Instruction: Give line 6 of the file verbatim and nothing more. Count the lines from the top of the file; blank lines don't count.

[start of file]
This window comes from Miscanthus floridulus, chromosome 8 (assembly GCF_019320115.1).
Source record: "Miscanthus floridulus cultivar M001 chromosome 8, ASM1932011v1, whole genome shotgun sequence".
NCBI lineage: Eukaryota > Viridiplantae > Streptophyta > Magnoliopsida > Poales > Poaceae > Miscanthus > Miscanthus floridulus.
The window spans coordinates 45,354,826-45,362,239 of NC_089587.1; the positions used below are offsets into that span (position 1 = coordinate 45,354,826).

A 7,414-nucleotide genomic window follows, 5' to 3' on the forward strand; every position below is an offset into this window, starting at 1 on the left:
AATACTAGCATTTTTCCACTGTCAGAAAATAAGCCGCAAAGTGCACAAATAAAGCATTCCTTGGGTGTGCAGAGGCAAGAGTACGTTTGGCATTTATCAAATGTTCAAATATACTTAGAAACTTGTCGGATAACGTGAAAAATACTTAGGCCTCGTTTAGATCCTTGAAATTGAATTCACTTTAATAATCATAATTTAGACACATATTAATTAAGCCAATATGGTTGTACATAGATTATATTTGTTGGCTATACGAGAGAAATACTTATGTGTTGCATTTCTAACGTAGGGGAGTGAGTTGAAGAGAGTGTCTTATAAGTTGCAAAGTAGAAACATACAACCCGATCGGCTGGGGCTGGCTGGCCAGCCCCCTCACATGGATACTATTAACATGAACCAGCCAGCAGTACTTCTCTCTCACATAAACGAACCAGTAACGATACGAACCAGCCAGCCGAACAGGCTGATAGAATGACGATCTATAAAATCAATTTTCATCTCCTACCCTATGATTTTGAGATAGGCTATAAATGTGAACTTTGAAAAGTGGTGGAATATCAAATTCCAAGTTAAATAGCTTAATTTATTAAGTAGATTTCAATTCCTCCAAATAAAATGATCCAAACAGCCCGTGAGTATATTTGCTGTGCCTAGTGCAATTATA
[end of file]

AATACTAGCATTTTTCCACTGTCAGAAAATAAGCCGCAAAGTGCACAAATAAAGCATTCCTTGGGTGTGCAGAGGCAAGAGTACGTTTGGCATTTATCAAATGTTCAAATATACTTAGAAACTTGTCGGATAACGTGAAAAATACTTAGGCCTCGTTTAGATCCTTGAAATTGAATTCACTTTAATAATCATAATTTAGACACATATTAATTAAGCCAATATGGTTGTACATAGATTATATTTGTTGGCTATACGAGAGAAATACTTATGTGTTGCATTTCTAACGTAGGGGAGTGAGTTGAAGAGAGTGTCTTATAAGTTGCAAAGTAGAAACATACAACCCGATCGGCTGGGGCTGGCTGGCCAGCCCCCTCACATGGATACTATTAACATGAACCAGCCAGCAGTACTTCTCTCTCACATAAACGAACCAGTAACGATACGAACCAGCCAGCCGAACAGGCTGATAGAATGACGATCTATAAAATCAATTTTCATCTCCTACCCTATGATTTTGAGATAGGCTATAAATGTGAACTTTGAAAAGTGGTGGAATATCAAATTCCAAGTTAAATAGCTTAATTTATTAAGTAGATTTCAATTCCTCCAAATAAAATGATCCAAACAGCCCGTGAGTATATTTGCTGTGCCTAGTGCAATTATA